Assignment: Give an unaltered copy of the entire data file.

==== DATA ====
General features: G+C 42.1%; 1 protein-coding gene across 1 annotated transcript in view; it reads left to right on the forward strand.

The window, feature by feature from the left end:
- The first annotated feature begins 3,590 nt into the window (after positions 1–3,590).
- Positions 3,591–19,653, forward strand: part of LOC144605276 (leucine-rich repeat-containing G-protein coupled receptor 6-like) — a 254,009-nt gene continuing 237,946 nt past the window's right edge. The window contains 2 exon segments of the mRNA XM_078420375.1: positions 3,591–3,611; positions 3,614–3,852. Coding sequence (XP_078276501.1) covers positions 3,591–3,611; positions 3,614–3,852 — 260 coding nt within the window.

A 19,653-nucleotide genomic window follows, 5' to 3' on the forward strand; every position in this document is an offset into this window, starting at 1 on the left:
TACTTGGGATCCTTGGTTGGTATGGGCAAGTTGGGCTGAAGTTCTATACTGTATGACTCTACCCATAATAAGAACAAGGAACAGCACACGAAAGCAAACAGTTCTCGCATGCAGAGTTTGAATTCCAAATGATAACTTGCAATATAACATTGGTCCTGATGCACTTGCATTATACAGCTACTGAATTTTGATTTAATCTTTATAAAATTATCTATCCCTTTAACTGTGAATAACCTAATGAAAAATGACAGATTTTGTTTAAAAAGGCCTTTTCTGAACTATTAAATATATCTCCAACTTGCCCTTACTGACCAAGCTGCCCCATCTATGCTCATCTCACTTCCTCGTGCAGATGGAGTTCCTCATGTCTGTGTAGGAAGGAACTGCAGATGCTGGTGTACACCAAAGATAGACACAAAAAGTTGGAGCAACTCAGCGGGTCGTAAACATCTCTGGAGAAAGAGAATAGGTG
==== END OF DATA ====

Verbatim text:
General features: G+C 42.1%; 1 protein-coding gene across 1 annotated transcript in view; it reads left to right on the forward strand.

The window, feature by feature from the left end:
- The first annotated feature begins 3,590 nt into the window (after positions 1–3,590).
- Positions 3,591–19,653, forward strand: part of LOC144605276 (leucine-rich repeat-containing G-protein coupled receptor 6-like) — a 254,009-nt gene continuing 237,946 nt past the window's right edge. The window contains 2 exon segments of the mRNA XM_078420375.1: positions 3,591–3,611; positions 3,614–3,852. Coding sequence (XP_078276501.1) covers positions 3,591–3,611; positions 3,614–3,852 — 260 coding nt within the window.

A 19,653-nucleotide genomic window follows, 5' to 3' on the forward strand; every position in this document is an offset into this window, starting at 1 on the left:
TACTTGGGATCCTTGGTTGGTATGGGCAAGTTGGGCTGAAGTTCTATACTGTATGACTCTACCCATAATAAGAACAAGGAACAGCACACGAAAGCAAACAGTTCTCGCATGCAGAGTTTGAATTCCAAATGATAACTTGCAATATAACATTGGTCCTGATGCACTTGCATTATACAGCTACTGAATTTTGATTTAATCTTTATAAAATTATCTATCCCTTTAACTGTGAATAACCTAATGAAAAATGACAGATTTTGTTTAAAAAGGCCTTTTCTGAACTATTAAATATATCTCCAACTTGCCCTTACTGACCAAGCTGCCCCATCTATGCTCATCTCACTTCCTCGTGCAGATGGAGTTCCTCATGTCTGTGTAGGAAGGAACTGCAGATGCTGGTGTACACCAAAGATAGACACAAAAAGTTGGAGCAACTCAGCGGGTCGTAAACATCTCTGGAGAAAGAGAATAGGTG